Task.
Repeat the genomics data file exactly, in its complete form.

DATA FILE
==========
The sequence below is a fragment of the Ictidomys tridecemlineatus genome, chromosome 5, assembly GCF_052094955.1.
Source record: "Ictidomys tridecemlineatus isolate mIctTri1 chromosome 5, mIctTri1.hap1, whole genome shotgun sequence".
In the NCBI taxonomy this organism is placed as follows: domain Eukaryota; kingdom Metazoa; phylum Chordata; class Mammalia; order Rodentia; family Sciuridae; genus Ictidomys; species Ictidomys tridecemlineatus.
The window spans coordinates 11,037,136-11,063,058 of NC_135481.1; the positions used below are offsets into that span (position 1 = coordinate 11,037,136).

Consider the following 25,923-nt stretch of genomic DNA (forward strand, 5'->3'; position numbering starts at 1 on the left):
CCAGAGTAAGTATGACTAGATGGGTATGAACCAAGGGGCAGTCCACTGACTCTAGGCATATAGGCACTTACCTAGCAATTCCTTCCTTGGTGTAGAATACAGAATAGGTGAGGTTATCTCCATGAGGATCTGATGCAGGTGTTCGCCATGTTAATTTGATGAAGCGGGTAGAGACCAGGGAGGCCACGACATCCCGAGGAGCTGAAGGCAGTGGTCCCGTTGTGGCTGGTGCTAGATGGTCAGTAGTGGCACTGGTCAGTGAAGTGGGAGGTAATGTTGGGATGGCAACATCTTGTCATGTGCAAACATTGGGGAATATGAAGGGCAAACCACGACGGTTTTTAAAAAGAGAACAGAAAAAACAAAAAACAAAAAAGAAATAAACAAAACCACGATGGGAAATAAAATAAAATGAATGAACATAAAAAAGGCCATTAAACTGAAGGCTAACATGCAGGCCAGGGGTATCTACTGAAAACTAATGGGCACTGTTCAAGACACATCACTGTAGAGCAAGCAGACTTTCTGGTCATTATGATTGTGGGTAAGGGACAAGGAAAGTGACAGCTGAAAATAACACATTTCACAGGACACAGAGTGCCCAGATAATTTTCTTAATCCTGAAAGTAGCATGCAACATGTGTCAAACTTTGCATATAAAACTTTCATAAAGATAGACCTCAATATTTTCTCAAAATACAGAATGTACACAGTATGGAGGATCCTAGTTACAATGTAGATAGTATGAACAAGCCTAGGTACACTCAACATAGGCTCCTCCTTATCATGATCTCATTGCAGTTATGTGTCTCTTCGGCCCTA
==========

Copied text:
The sequence below is a fragment of the Ictidomys tridecemlineatus genome, chromosome 5, assembly GCF_052094955.1.
Source record: "Ictidomys tridecemlineatus isolate mIctTri1 chromosome 5, mIctTri1.hap1, whole genome shotgun sequence".
In the NCBI taxonomy this organism is placed as follows: domain Eukaryota; kingdom Metazoa; phylum Chordata; class Mammalia; order Rodentia; family Sciuridae; genus Ictidomys; species Ictidomys tridecemlineatus.
The window spans coordinates 11,037,136-11,063,058 of NC_135481.1; the positions used below are offsets into that span (position 1 = coordinate 11,037,136).

Consider the following 25,923-nt stretch of genomic DNA (forward strand, 5'->3'; position numbering starts at 1 on the left):
CCAGAGTAAGTATGACTAGATGGGTATGAACCAAGGGGCAGTCCACTGACTCTAGGCATATAGGCACTTACCTAGCAATTCCTTCCTTGGTGTAGAATACAGAATAGGTGAGGTTATCTCCATGAGGATCTGATGCAGGTGTTCGCCATGTTAATTTGATGAAGCGGGTAGAGACCAGGGAGGCCACGACATCCCGAGGAGCTGAAGGCAGTGGTCCCGTTGTGGCTGGTGCTAGATGGTCAGTAGTGGCACTGGTCAGTGAAGTGGGAGGTAATGTTGGGATGGCAACATCTTGTCATGTGCAAACATTGGGGAATATGAAGGGCAAACCACGACGGTTTTTAAAAAGAGAACAGAAAAAACAAAAAACAAAAAAGAAATAAACAAAACCACGATGGGAAATAAAATAAAATGAATGAACATAAAAAAGGCCATTAAACTGAAGGCTAACATGCAGGCCAGGGGTATCTACTGAAAACTAATGGGCACTGTTCAAGACACATCACTGTAGAGCAAGCAGACTTTCTGGTCATTATGATTGTGGGTAAGGGACAAGGAAAGTGACAGCTGAAAATAACACATTTCACAGGACACAGAGTGCCCAGATAATTTTCTTAATCCTGAAAGTAGCATGCAACATGTGTCAAACTTTGCATATAAAACTTTCATAAAGATAGACCTCAATATTTTCTCAAAATACAGAATGTACACAGTATGGAGGATCCTAGTTACAATGTAGATAGTATGAACAAGCCTAGGTACACTCAACATAGGCTCCTCCTTATCATGATCTCATTGCAGTTATGTGTCTCTTCGGCCCTA